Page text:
5. Do you have a favorite setting?
I'm a small town, rural person. I've spent a lot of time hunting and fishing Iowa's cornfields and lakes and also boating and fishing on the Mississippi River. My wife and I, when our six kids were young, spent summers camping in Iowa, Wisconsin, and Minnesota. The rural, wilderness scene is what I know best, and it's what I stick to while writing YA fiction. The Mississippi River, especially, presents a lot of opportunity for mystery and intrigue.
6. What point of view do you use? Who narrates your stories?
I write from a first person male point of view. This is the first time I've used a female POV for part of a book. Writing from Charley's POV frightened me at first. But once I developed a clear picture of her in my mind, understood her personality, knew her goals and fears, I felt I could climb into her skin each time I sat down in front of the computer to write another scene. Also, in earlier books I wrote in the past tense but have gradually shifted to the present tense because of the feeling of immediacy that tense gives to the story.
7. What’s your favorite part of writing?
I totally love rewriting the rough draft. That's when I have a chance to mold the story into the vision I had in my mind when I started. It's energizing to see the story improve with each rewrite and to see the characters and theme emerge in ways I hadn't dreamed when I started. Each time I revise, I love reentering my story world, allowing me to become once again the characters I created.
8. What’s the most difficult part of writing for you?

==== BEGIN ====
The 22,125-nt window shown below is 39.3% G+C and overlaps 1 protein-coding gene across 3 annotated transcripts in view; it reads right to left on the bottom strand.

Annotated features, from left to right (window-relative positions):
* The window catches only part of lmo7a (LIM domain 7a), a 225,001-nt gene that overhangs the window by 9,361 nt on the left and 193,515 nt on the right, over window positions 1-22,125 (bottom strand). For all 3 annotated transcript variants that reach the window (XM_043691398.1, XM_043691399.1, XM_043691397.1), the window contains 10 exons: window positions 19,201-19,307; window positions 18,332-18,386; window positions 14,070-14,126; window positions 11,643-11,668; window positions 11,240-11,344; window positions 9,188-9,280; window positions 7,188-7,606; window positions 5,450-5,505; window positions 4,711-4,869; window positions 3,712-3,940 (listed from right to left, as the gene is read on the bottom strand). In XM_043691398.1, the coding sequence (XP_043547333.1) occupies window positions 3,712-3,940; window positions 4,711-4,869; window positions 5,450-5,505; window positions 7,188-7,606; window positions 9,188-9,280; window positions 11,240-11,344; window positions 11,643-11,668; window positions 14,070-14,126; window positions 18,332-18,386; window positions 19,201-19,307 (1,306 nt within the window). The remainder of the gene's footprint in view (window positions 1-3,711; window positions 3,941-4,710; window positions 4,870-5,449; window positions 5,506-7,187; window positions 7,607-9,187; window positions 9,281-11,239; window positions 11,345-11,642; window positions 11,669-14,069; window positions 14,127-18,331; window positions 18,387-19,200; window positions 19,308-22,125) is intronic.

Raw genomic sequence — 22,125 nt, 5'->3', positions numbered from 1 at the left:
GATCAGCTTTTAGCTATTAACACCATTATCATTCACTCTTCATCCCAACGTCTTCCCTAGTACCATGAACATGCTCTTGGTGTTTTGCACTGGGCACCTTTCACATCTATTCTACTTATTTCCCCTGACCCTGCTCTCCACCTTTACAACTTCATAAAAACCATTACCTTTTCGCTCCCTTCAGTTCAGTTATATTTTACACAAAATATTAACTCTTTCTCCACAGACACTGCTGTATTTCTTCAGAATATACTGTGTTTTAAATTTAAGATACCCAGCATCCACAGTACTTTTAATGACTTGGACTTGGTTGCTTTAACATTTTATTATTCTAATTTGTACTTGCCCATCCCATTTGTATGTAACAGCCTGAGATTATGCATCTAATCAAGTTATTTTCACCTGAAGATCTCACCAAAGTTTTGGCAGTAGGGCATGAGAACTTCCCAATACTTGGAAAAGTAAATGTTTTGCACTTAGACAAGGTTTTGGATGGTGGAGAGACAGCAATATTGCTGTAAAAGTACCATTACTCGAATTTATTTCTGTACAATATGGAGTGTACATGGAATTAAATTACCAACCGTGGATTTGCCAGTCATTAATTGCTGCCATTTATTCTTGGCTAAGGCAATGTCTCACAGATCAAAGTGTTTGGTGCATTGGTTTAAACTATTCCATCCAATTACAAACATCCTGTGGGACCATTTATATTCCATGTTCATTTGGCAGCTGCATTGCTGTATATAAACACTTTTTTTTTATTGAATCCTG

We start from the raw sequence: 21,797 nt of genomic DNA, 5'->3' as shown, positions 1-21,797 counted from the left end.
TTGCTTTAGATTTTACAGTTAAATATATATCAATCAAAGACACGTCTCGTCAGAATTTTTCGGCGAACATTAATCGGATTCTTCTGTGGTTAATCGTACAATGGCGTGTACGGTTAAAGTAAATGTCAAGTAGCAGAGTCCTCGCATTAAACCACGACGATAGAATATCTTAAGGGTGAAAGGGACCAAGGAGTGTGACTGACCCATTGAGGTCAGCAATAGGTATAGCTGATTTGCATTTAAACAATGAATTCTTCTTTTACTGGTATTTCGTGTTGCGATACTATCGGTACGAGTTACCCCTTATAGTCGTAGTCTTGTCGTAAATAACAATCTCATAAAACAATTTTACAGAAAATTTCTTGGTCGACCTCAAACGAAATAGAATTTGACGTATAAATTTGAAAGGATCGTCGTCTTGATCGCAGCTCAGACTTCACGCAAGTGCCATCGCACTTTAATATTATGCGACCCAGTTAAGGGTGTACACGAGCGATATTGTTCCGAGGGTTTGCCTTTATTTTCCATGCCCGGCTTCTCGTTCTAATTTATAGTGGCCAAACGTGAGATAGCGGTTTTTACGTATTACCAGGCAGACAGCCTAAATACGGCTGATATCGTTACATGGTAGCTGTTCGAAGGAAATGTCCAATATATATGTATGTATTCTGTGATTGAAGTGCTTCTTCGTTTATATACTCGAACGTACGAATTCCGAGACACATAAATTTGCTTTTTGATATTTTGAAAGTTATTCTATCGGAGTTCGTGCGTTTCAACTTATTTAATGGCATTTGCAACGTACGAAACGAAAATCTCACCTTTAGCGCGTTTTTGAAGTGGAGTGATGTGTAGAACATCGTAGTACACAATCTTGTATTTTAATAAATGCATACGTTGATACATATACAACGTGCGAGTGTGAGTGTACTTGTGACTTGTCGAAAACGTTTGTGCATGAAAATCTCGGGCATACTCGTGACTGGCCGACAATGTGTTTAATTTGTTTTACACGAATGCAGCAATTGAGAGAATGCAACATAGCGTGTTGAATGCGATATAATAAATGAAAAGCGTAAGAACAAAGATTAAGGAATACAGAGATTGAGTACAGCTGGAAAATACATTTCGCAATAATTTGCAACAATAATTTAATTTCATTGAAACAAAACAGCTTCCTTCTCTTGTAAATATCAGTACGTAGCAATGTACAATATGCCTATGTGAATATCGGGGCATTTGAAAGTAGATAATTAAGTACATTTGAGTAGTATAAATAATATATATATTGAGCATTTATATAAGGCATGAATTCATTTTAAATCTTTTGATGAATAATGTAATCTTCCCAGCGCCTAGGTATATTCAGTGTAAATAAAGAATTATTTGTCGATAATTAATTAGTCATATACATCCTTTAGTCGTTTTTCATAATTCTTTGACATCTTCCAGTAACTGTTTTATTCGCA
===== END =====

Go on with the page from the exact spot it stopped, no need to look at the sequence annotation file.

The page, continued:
The most challenging part is getting the rough draft written. On a good day, after two or three hours of writing in the morning, I'll get maybe five or six pages written. Sometimes only two. Maybe one. The most challenging part of writing the rough draft is writing the first chapter—setting the scene, suggesting what kind of story this is going to be, introducing the main character and introducing conflict but avoiding information dump. The hardest part of writing the first chapter is hooking the reader with a first sentence. I can't tell you how many times I wrote and rewrote the first chapter for TWOG. Twenty, thirty—I don't know. I wish I'd have kept track. Even now if I reread the chapter, I'd find some little thing I'd like to change.
9. What’s your favorite element of fiction to work with?
I like working with character and plot. I like creating a likeable, vulnerable, flawed character who faces an overwhelming situation, perhaps a death-threatening one. He attacks the situation head-on, overcomes great obstacles, and emerges triumphant. In the process, he earns a better understanding of himself and of the world in which he lives—just like John Hawk. I like making sure the plot is structured—beginning, middle, climax, resolution.
10. Now that you've seen The Weight of Guilt in print is there anything you'd like to change?
Yes, there is. I wish I'd given more time and space to Charley Cotton. She's unique. She's funny, brave, clever, loving, and loyal. If she hadn't possessed all those qualities, she and John would have died, victims of a ruthless killer's gun. Definitely, she deserved more chapters, and I feel bad that I didn't give them to her. I hope she's forgiven me.
After Jon retired as a public high school English teacher, he began a career as a young adult author. His credits include eight published YA novels, including Red Adept's The Weight of Guilt. His wife and he live in Davenport, IA, where their six children and their families also live. Jon and Colette are the proud grandparents of twelve granddaughters, a grandson, and three great grandchildren. When not working on the computer, crafting his next YA novel, Jon enjoys playing pool and spending time with his family.